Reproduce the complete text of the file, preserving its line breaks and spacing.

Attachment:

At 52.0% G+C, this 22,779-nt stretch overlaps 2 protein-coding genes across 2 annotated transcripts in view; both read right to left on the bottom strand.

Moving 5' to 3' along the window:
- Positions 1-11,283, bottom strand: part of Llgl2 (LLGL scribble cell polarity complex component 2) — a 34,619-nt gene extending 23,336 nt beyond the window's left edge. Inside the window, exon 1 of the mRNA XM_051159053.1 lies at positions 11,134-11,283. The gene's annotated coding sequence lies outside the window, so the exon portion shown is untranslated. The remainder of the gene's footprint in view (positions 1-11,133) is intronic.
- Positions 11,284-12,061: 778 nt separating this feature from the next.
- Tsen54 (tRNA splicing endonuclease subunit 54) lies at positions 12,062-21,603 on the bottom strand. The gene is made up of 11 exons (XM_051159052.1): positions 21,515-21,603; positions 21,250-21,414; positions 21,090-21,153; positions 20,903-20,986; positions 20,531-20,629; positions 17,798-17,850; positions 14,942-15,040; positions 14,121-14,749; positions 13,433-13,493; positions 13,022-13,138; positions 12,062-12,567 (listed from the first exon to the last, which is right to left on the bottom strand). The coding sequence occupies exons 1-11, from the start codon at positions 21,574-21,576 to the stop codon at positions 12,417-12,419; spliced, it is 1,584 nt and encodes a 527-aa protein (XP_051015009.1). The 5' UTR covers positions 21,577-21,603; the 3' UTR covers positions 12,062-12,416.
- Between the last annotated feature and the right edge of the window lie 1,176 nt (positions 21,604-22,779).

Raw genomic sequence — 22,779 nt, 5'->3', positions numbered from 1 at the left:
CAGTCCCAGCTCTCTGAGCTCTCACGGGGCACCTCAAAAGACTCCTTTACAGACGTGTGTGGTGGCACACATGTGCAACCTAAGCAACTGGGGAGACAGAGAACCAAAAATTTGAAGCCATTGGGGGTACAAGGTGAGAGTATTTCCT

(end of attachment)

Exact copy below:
At 52.0% G+C, this 22,779-nt stretch overlaps 2 protein-coding genes across 2 annotated transcripts in view; both read right to left on the bottom strand.

Moving 5' to 3' along the window:
- Positions 1-11,283, bottom strand: part of Llgl2 (LLGL scribble cell polarity complex component 2) — a 34,619-nt gene extending 23,336 nt beyond the window's left edge. Inside the window, exon 1 of the mRNA XM_051159053.1 lies at positions 11,134-11,283. The gene's annotated coding sequence lies outside the window, so the exon portion shown is untranslated. The remainder of the gene's footprint in view (positions 1-11,133) is intronic.
- Positions 11,284-12,061: 778 nt separating this feature from the next.
- Tsen54 (tRNA splicing endonuclease subunit 54) lies at positions 12,062-21,603 on the bottom strand. The gene is made up of 11 exons (XM_051159052.1): positions 21,515-21,603; positions 21,250-21,414; positions 21,090-21,153; positions 20,903-20,986; positions 20,531-20,629; positions 17,798-17,850; positions 14,942-15,040; positions 14,121-14,749; positions 13,433-13,493; positions 13,022-13,138; positions 12,062-12,567 (listed from the first exon to the last, which is right to left on the bottom strand). The coding sequence occupies exons 1-11, from the start codon at positions 21,574-21,576 to the stop codon at positions 12,417-12,419; spliced, it is 1,584 nt and encodes a 527-aa protein (XP_051015009.1). The 5' UTR covers positions 21,577-21,603; the 3' UTR covers positions 12,062-12,416.
- Between the last annotated feature and the right edge of the window lie 1,176 nt (positions 21,604-22,779).

Raw genomic sequence — 22,779 nt, 5'->3', positions numbered from 1 at the left:
CAGTCCCAGCTCTCTGAGCTCTCACGGGGCACCTCAAAAGACTCCTTTACAGACGTGTGTGGTGGCACACATGTGCAACCTAAGCAACTGGGGAGACAGAGAACCAAAAATTTGAAGCCATTGGGGGTACAAGGTGAGAGTATTTCCT